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Hockey Canada survey questions draw criticism from membership, Canadians

Hosted by New York-based market research firm Forsta, the survey asks more than a dozen questions surrounding Hockey Canada's handling of the recent allegations of sexual assault involving members of the 2003 and 2018 Canadian world junior teams.
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Hockey Canada logo. Photo/hockeycanada.ca

A survey sent around by Hockey Canada late last week has raised the ire of its members and other Canadians for some of the questions being asked by the embattled organization.

The survey, a copy of which was forwarded to Sportsnet by a dissatisfied member, was sent to coaches, officials, parents, players and other volunteers involved in the game across the country.

Hosted by New York-based market research firm Forsta, the survey asks more than a dozen questions surrounding Hockey Canada's handling of the recent allegations of sexual assault involving members of the 2003 and 2018 Canadian world junior teams.

One of the sections discusses Hockey Canada's next moves. In it, members are asked to rate the importance – using a scale from "Not at all important" to "Very important" – of several possible strategies to move forward. Included are questions about whether Hockey Canada should "introduce new leadership," "explain what happened," "offer an apology" and "discontinue the use of membership fees to cover uninsured sexual misconduct claims."

Another section asks respondents to strongly agree or strongly disagree with the following statement: "The level of criticism by the media towards Hockey Canada is overblown."

Twitter users weighed in on the survey, with comments ranging from "The questions on this survey tell you exactly where their heads are at. Things need to change!!" to "As a hockey parent &, variously, coach, team manager, team trainer, timekeeper I can assure you that media criticism doesn’t even come close to the disgust I have for you on the sex-abuse scandal."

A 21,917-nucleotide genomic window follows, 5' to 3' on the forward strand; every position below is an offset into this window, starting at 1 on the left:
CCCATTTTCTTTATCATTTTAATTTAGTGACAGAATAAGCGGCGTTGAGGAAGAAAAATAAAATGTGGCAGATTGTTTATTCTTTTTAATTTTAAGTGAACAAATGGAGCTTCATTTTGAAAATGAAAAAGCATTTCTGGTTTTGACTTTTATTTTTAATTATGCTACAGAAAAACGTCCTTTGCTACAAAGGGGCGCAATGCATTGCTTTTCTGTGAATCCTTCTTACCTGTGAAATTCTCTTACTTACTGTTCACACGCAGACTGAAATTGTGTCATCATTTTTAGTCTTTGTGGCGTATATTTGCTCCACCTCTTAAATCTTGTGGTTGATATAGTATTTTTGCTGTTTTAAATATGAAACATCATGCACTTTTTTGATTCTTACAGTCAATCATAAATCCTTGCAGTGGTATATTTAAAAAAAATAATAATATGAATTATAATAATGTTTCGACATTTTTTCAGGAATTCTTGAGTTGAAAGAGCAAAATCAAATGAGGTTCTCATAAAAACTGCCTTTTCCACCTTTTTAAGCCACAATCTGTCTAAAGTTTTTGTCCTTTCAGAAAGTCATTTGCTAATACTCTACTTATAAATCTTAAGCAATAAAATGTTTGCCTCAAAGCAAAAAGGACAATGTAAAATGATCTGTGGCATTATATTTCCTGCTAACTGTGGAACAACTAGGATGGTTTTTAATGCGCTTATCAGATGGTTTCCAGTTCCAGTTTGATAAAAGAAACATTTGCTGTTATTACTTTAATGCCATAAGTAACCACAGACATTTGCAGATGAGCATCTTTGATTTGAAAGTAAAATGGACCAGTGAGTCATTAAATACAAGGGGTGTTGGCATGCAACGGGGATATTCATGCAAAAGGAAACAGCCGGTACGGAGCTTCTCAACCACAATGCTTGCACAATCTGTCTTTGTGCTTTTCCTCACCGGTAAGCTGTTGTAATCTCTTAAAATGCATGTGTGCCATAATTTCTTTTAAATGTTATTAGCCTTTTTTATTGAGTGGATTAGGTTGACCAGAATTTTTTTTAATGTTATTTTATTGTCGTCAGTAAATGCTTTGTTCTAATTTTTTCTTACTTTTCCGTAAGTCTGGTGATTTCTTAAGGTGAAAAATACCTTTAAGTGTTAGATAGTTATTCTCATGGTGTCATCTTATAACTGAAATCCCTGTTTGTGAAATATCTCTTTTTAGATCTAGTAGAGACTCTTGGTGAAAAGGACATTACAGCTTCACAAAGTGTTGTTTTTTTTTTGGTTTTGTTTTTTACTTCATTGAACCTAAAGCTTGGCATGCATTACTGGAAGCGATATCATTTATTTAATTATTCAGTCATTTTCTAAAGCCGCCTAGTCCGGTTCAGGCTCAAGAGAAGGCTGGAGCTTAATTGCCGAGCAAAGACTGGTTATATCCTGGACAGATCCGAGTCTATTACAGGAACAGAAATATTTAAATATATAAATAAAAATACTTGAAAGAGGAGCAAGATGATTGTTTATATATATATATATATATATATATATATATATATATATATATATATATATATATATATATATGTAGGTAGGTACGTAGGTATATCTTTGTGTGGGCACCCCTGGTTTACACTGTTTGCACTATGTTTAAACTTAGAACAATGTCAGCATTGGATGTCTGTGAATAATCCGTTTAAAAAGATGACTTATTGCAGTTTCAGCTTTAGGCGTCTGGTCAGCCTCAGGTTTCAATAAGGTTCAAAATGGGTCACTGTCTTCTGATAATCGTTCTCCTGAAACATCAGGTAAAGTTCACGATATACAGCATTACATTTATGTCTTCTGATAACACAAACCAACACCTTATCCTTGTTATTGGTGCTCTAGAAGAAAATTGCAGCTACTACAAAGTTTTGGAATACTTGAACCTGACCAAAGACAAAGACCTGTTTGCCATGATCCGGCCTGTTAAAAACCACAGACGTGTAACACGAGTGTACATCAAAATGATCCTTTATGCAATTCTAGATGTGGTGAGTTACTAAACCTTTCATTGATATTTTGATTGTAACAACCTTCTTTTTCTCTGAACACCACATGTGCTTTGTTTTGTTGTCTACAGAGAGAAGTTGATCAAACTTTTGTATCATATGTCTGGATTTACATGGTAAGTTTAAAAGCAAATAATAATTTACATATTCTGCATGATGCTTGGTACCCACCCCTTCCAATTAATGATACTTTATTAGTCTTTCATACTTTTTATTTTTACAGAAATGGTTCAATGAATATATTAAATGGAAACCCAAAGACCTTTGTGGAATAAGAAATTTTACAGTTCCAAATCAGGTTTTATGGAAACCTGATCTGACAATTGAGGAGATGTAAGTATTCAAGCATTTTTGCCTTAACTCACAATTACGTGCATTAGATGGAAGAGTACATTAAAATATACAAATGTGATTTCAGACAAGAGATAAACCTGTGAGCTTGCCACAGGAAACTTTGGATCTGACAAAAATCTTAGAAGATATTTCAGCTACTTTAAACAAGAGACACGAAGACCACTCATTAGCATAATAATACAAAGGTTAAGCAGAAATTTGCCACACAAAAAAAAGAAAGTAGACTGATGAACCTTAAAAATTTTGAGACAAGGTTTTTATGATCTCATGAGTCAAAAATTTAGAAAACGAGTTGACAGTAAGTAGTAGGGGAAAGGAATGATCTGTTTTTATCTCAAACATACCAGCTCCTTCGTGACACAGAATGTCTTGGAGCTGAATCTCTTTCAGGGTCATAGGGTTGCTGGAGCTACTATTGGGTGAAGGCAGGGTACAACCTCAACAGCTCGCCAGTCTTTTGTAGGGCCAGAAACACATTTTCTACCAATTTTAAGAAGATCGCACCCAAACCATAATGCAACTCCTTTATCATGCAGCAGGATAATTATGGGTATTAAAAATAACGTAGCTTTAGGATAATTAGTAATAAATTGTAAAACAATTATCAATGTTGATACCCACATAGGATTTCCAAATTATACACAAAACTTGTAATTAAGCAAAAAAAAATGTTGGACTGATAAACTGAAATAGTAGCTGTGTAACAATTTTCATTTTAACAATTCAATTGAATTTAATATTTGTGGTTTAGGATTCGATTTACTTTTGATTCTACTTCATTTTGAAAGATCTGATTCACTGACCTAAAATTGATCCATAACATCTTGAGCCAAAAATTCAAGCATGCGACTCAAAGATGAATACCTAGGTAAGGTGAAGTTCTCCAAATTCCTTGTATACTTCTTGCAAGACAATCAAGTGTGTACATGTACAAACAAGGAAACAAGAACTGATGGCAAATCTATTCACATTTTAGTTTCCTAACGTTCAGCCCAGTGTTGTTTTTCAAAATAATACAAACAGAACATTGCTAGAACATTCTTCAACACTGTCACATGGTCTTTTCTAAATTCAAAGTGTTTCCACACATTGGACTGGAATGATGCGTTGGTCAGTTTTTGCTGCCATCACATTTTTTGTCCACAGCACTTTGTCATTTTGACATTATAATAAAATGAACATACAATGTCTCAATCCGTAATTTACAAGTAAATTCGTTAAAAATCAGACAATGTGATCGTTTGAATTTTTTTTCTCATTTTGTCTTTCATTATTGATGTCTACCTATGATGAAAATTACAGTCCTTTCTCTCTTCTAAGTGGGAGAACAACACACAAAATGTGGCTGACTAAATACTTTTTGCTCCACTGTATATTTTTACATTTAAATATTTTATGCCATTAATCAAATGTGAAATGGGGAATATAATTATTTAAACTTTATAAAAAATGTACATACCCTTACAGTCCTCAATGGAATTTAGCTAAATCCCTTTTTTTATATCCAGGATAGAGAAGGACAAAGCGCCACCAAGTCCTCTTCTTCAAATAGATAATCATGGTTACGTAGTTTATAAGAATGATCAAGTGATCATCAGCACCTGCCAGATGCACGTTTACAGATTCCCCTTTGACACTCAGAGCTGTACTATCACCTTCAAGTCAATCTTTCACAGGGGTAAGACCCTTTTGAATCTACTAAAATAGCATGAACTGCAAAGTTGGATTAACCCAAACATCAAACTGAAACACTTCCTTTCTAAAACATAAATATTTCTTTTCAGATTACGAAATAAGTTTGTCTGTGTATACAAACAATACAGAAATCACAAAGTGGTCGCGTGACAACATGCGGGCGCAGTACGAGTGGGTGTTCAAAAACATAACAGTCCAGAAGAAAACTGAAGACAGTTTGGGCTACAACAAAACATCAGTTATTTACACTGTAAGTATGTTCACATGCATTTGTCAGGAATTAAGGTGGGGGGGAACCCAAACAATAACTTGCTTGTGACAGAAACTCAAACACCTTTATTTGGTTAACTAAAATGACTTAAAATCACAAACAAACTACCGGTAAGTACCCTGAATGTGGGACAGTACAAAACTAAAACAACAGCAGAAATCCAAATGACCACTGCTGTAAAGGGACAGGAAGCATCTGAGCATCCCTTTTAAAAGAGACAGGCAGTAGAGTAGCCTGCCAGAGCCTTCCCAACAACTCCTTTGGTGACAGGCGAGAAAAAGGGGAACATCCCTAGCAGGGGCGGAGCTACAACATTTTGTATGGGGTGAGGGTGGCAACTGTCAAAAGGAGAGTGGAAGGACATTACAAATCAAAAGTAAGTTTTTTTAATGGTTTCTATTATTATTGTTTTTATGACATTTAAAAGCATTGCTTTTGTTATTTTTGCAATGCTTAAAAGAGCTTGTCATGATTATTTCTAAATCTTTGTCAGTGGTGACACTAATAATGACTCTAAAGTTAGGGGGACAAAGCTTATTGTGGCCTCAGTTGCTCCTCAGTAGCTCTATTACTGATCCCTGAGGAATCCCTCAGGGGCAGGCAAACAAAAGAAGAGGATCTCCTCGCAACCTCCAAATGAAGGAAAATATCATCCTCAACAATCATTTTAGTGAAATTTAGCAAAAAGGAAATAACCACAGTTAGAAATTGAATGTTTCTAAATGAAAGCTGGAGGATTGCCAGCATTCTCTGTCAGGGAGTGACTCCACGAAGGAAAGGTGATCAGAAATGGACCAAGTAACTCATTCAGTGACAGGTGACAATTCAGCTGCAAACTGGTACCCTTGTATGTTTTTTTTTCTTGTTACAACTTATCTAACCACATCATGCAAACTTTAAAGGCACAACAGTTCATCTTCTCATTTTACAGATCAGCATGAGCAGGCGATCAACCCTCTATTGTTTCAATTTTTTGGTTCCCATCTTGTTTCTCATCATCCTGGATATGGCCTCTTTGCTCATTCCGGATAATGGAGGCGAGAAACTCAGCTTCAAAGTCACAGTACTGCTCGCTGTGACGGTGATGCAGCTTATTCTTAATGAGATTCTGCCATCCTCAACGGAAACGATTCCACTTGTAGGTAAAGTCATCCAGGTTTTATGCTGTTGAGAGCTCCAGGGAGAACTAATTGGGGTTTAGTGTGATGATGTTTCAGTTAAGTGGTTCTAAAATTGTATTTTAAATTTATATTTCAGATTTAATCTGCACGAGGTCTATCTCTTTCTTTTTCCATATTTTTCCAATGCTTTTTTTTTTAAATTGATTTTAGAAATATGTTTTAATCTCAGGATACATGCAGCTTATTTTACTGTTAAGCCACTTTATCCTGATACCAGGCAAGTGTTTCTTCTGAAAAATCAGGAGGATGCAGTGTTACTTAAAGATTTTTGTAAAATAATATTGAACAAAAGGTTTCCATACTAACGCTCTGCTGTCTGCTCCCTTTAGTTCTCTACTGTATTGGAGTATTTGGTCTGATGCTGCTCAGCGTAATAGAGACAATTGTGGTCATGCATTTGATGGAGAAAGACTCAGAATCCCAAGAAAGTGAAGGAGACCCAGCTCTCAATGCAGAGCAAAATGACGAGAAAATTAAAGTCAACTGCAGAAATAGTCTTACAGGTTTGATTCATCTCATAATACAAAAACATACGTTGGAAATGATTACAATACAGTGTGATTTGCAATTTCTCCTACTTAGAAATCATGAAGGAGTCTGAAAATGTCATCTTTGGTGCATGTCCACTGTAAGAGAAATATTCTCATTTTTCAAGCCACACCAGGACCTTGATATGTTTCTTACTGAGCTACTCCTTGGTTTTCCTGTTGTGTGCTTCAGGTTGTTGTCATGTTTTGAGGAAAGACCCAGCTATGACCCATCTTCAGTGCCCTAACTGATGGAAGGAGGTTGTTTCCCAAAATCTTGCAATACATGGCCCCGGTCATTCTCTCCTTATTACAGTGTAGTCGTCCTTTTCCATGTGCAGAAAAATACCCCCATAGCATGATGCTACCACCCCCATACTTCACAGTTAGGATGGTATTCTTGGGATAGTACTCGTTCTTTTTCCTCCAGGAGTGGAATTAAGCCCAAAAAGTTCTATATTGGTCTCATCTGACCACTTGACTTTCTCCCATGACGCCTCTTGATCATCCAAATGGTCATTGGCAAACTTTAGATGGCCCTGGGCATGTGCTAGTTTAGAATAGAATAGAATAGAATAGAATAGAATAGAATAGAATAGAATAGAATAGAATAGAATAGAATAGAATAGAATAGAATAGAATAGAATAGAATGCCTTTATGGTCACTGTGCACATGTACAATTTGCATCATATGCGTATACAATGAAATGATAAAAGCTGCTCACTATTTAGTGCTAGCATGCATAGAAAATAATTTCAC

In a statement emailed to Sportsnet, Hockey Canada said it has been conducting virtual town halls to get feedback from members, and the survey was an extension of that strategy. As for the questions on the survey, the Hockey Canada statement said, "Certain survey questions were constructed to gauge sentiment and awareness of the issues facing Hockey Canada from members of the hockey community."

Many of questions and suggested answers in the survey are addressed in Hockey Canada's action plan, which was published on its website on July 14 and put forward by chief executive officer (CEO) Scott Smith during hearings on July 25 in Ottawa.

"Under no circumstances was Hockey Canada downplaying the challenges facing our organization, or the horrific allegations of sexual assault against former members of the National Junior Team," the Hockey Canada statement continues. "We have been very clear that we recognize we need to do better and are committed to making the changes necessary to foster a safe and positive environment for all participants on and off the ice."

Hockey Canada did not comment on how many surveys were sent out or what would be done with the survey results.

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